When television started airing more modern movies, where you might get an occasional swear word, the usual response was to drown out the word with a loud beep (some talk shows still use the practice, and some, I notice, even place a blurring circle over the speaker's mouth during the enunciation, as if he or she were exhaling a ghost, I suppose so as not to offend lip-readers).

The beeps proved annoying to a lot of people, so stations began simply removing the sound from that portion of a speech with a curse word in it, to where you'd get snippets of words, silence, words while one male character was screaming at another.

The latest solution is to substitute a more acceptable word for the offending word, so that now you have angry actors smashing their fists into the wall, screaming, "I don't freakin' believe this!" (I've always been curious. Who is saying "freakin'"? Is it the actual actor who is in the scene, in an alternate dub the director made during post production, for the film's eventual sale to TV, or is it an impressionist? Is this what Rich Little is doing now, just saying "Freakin'", "Freak that", and "Freak you" in different voices into a microphone all day?)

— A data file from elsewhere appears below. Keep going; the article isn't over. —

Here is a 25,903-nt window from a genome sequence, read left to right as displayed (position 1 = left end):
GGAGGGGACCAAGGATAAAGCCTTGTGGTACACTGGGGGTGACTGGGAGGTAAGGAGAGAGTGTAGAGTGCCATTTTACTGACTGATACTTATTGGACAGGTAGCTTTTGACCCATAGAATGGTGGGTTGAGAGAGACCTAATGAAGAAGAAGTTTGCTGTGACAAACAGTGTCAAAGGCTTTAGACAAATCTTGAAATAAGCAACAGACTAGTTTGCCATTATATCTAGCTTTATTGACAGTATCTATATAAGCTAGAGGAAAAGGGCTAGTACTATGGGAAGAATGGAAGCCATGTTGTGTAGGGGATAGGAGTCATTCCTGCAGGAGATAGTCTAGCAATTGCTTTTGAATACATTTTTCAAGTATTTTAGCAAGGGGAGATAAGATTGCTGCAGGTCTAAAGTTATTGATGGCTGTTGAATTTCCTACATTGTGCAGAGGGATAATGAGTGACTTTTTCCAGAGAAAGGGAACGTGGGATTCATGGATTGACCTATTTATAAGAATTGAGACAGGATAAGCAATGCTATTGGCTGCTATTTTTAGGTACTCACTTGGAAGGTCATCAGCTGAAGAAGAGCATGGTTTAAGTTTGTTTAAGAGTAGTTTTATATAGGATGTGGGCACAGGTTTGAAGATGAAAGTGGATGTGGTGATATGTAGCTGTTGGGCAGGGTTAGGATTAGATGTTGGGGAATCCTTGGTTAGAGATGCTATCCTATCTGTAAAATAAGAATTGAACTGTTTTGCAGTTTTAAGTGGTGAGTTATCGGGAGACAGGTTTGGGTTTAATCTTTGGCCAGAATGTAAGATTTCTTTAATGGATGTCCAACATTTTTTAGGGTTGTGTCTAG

The most demented substitution Mary and I ever heard for the word "fuck" was when we were watching a movie on one of the non-premium channels one day, meaning a channel that censors, and instead of variants of "freak", they used "fruitcake".

Al Pacino does a slow swivel of his head on his neck, until he's staring at the other actor. "Who the fruitcake do you think you are? Do you have any fruitcakin' idea what you're talking about? You hear me, you miserable piece of sludge? Fruitcake you."